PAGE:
There are people who exist outside of your own life, people you never meet and never see in the flesh, who come to represent a part of yourself all the same, who possess within themselves some part of you, a living safe to keep some soul. I remember how my mother cried when Mickey Mantle died, how he was the star of so many afternoons of her youth. And now I know something like that, because having sailed through nights and days and in and out of weeks and through eighty-three years, Maurice Sendak died, the news being relayed to me one morning as I was off to give an interview. The interview was about me, about my work, about the novel I’m supposed to write. I was late and couldn’t read an obituary. I went to the interview, talked about myself without ever saying much. I went home and listened to a recent interview Sendak gave to NPR, his voice hoarse from a stroke. But his humor was not tempered, his imagination still alive. Of all the lines in that interview, which was a most beautiful thing from start to finish, the one that made me happiest was what Sendak said he was doing with his time. “I’m writing a poem about a nose,” he told Terry Gross. “I always wanted to write a poem about a nose.”
That day that he died was a strange one for me. It was the day of my last class at Princeton. I picked up my cap and gown and my yearbook and my class jacket and a woman who I did not know asked me if I was sad to be leaving. And so I was losing my grip on one part of my life at the same time that I had lost a tether to a part of my past that I still cling to very dearly. I felt like I was somehow between lives, in a gray area of apprehension and nostalgia.
I was not a Seuss child, but a Sendak one. I believe that this means I was mischievous and brave and silly, and there’s photographic and anecdotal evidence to support this. But I think the best proof of what sort of child I was comes through recalling my most vivid childhood memories. I remember dunking a tiny foam basketball on a hoop until I ripped it from the wall of my bedroom. I remember the racecar bed that I slept in. I remember filling up the holes in these Bertoia kitchen chairs with forks pointed up so that someone would stick himself if he sat on them. I remember pulling down all the books from the shelves and sitting in a pile of them like a king. When I pull my copy of Where the Wild Things Are from its shelf I see Max staring into the face of monsters with terrible claws and terrible teeth and I’m reminded of a version of myself that time cannot erode. I see those nibbled page corners and that tattered cover and I slip it off like a slinky dress and read the words and feel like there’s still pieces of that little kid within me.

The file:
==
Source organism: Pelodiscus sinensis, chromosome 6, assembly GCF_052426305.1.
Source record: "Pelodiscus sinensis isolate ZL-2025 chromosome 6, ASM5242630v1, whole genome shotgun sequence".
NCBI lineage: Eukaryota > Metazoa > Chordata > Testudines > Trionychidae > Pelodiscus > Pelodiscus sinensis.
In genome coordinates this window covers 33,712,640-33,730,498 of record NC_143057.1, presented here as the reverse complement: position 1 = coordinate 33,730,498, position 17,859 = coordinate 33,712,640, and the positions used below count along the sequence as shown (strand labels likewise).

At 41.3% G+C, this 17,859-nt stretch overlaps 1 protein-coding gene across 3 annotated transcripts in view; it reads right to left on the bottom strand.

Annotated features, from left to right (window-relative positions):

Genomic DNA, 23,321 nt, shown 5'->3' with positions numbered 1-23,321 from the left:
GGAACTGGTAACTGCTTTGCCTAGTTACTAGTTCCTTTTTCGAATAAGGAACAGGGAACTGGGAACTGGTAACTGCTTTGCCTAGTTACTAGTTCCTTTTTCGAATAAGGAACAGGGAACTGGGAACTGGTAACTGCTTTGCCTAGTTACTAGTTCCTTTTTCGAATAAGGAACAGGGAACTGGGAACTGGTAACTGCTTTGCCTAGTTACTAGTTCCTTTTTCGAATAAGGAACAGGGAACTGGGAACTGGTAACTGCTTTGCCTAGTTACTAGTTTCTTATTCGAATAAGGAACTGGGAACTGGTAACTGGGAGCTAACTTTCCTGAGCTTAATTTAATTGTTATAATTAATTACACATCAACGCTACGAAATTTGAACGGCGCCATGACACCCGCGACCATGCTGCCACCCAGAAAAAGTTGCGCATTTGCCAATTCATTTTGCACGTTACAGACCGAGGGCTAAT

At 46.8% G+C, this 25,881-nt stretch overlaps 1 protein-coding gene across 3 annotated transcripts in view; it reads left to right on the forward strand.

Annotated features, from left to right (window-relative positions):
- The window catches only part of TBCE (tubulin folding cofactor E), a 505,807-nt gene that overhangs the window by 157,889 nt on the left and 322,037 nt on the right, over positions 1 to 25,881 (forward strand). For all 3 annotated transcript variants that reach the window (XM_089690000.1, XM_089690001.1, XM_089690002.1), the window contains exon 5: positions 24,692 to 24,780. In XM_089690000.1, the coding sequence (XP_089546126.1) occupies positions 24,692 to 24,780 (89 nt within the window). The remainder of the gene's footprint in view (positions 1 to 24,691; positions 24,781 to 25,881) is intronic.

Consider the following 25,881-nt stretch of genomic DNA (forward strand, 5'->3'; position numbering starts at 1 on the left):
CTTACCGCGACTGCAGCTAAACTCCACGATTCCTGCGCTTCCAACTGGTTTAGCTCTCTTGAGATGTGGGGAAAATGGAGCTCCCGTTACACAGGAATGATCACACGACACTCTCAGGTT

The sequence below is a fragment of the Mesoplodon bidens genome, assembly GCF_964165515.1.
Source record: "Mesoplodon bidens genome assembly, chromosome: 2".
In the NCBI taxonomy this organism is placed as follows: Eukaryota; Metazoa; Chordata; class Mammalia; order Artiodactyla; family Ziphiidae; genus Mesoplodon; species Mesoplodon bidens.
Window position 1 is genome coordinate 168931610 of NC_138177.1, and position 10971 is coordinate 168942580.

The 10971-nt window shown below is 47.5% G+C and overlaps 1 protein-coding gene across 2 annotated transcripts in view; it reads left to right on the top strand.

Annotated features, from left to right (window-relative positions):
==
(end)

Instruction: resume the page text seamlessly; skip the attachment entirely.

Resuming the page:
Sendak liked to talk about how he didn’t ever learn how to write for children. The Wild Things were really wild and they weren’t colored an inane blue and they didn’t want to sing carols and play with bouncy balls. They wanted to eat a little boy. Sendak’s In the Night Kitchen is one of the most often banned books in America because his protagonist runs around naked. His last book, Bumble-Ardy, is about a pig who goes his first nine years of life without ever being allowed to have a birthday party. A truly great story for children, I’ve decided, is one that does not fully blossom on first reading. It’s an adventure then, when you’re three or four or five, and then when you come back to it because you haven’t been that young in such a long time and you miss it, it blossoms more fully, you see things you didn’t see then and you see why you didn’t see them. You know yourself better than ever. That is the way of Sendak’s books, at least for me.
Sendak’s voice was a cluster of splinters in that last interview. “I’ve gotten quite old since the last time you saw me,” he told Gross. And what had age done to him, in the end? It had him looking at things he had been scared to look at for a long time. I was like that as a child, afraid of monsters and scary stories. I remember reading Where the Wild Things Are by myself for the first time and going to bed. I dreamed a dream where a giant chased me around my house having eaten my parents and the scream I dreamed I screamed to send him away was exactly the one I imagine Max would have screamed. And so I’m here now, looking something else I fear in the eye, this “leaving” thing, and I find that Sendak has come to my side yet again.
“I have nothing now but praise for my life,” he tells Gross, perpetually in the present thanks to the power of recording. “I’m not unhappy. I cry a lot because I miss people. They die and I can’t stop them. They leave me and I love them more…” I think of this place that I’m supposed to use as a launching pad, a place to hurtle away from into whatever is out there. I am afraid, there’s no denying it. But then, I’ve always been afraid, and then I’ve always stopped, looked those monsters in the eyes and let them know who was king. That was me and that was Sendak, too, and he put it on the page so I could see it, fifteen, sixteen, seventeen years after I read it the first time and know it again. “I’m ready, I’m ready, I’m ready,” Sendak says, about leaving. My leaving is not so permanent, but nonetheless it’s like a first death. But I’ll have this life to call upon when I need it, and that’s something I learned from a picture book that I began to eat because I loved it so.